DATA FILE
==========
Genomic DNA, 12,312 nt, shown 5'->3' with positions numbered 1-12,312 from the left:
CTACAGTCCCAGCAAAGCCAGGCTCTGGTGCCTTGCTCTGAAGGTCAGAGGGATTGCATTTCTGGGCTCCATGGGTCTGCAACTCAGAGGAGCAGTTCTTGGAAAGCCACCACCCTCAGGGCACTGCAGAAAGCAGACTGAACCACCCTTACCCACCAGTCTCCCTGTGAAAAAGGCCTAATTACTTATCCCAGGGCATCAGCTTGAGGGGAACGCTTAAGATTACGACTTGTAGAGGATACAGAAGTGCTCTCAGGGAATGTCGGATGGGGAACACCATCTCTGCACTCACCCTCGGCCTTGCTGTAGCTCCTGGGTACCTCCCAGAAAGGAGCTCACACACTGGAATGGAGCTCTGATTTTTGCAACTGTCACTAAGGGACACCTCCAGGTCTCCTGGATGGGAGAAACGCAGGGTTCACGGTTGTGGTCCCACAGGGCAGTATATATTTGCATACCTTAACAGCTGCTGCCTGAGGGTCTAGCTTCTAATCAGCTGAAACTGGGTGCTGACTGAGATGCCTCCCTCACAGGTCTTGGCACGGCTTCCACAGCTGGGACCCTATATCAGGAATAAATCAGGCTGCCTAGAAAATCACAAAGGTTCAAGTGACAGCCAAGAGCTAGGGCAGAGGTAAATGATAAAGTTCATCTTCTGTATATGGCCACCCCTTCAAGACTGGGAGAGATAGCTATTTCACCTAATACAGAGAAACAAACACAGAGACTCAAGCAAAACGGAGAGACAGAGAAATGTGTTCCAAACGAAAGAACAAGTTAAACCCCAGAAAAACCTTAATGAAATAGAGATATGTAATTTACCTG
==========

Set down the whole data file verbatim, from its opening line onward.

Genomic DNA, 12,312 nt, shown 5'->3' with positions numbered 1-12,312 from the left:
CTACAGTCCCAGCAAAGCCAGGCTCTGGTGCCTTGCTCTGAAGGTCAGAGGGATTGCATTTCTGGGCTCCATGGGTCTGCAACTCAGAGGAGCAGTTCTTGGAAAGCCACCACCCTCAGGGCACTGCAGAAAGCAGACTGAACCACCCTTACCCACCAGTCTCCCTGTGAAAAAGGCCTAATTACTTATCCCAGGGCATCAGCTTGAGGGGAACGCTTAAGATTACGACTTGTAGAGGATACAGAAGTGCTCTCAGGGAATGTCGGATGGGGAACACCATCTCTGCACTCACCCTCGGCCTTGCTGTAGCTCCTGGGTACCTCCCAGAAAGGAGCTCACACACTGGAATGGAGCTCTGATTTTTGCAACTGTCACTAAGGGACACCTCCAGGTCTCCTGGATGGGAGAAACGCAGGGTTCACGGTTGTGGTCCCACAGGGCAGTATATATTTGCATACCTTAACAGCTGCTGCCTGAGGGTCTAGCTTCTAATCAGCTGAAACTGGGTGCTGACTGAGATGCCTCCCTCACAGGTCTTGGCACGGCTTCCACAGCTGGGACCCTATATCAGGAATAAATCAGGCTGCCTAGAAAATCACAAAGGTTCAAGTGACAGCCAAGAGCTAGGGCAGAGGTAAATGATAAAGTTCATCTTCTGTATATGGCCACCCCTTCAAGACTGGGAGAGATAGCTATTTCACCTAATACAGAGAAACAAACACAGAGACTCAAGCAAAACGGAGAGACAGAGAAATGTGTTCCAAACGAAAGAACAAGTTAAACCCCAGAAAAACCTTAATGAAATAGAGATATGTAATTTACCTG